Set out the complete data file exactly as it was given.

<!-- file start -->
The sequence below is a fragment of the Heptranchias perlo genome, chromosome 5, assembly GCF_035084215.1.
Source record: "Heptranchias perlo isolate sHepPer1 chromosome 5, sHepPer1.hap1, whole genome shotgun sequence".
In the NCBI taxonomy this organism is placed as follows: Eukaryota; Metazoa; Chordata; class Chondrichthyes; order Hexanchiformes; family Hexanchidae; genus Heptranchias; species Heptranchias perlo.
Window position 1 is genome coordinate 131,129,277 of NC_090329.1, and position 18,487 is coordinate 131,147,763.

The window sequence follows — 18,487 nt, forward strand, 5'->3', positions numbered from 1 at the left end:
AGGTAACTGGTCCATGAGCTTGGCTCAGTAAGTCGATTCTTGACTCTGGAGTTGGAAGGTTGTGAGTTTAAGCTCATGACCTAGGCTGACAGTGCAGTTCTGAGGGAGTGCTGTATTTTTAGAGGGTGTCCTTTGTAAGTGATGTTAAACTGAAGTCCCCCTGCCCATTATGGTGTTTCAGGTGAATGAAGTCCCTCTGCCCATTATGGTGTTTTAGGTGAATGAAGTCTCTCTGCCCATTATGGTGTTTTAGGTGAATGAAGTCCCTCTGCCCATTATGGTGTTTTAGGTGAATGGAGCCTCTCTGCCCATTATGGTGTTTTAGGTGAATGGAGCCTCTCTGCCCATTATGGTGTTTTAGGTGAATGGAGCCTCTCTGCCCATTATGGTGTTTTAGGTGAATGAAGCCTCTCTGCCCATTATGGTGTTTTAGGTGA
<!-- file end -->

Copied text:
The sequence below is a fragment of the Heptranchias perlo genome, chromosome 5, assembly GCF_035084215.1.
Source record: "Heptranchias perlo isolate sHepPer1 chromosome 5, sHepPer1.hap1, whole genome shotgun sequence".
In the NCBI taxonomy this organism is placed as follows: Eukaryota; Metazoa; Chordata; class Chondrichthyes; order Hexanchiformes; family Hexanchidae; genus Heptranchias; species Heptranchias perlo.
Window position 1 is genome coordinate 131,129,277 of NC_090329.1, and position 18,487 is coordinate 131,147,763.

The window sequence follows — 18,487 nt, forward strand, 5'->3', positions numbered from 1 at the left end:
AGGTAACTGGTCCATGAGCTTGGCTCAGTAAGTCGATTCTTGACTCTGGAGTTGGAAGGTTGTGAGTTTAAGCTCATGACCTAGGCTGACAGTGCAGTTCTGAGGGAGTGCTGTATTTTTAGAGGGTGTCCTTTGTAAGTGATGTTAAACTGAAGTCCCCCTGCCCATTATGGTGTTTCAGGTGAATGAAGTCCCTCTGCCCATTATGGTGTTTTAGGTGAATGAAGTCTCTCTGCCCATTATGGTGTTTTAGGTGAATGAAGTCCCTCTGCCCATTATGGTGTTTTAGGTGAATGGAGCCTCTCTGCCCATTATGGTGTTTTAGGTGAATGGAGCCTCTCTGCCCATTATGGTGTTTTAGGTGAATGGAGCCTCTCTGCCCATTATGGTGTTTTAGGTGAATGAAGCCTCTCTGCCCATTATGGTGTTTTAGGTGA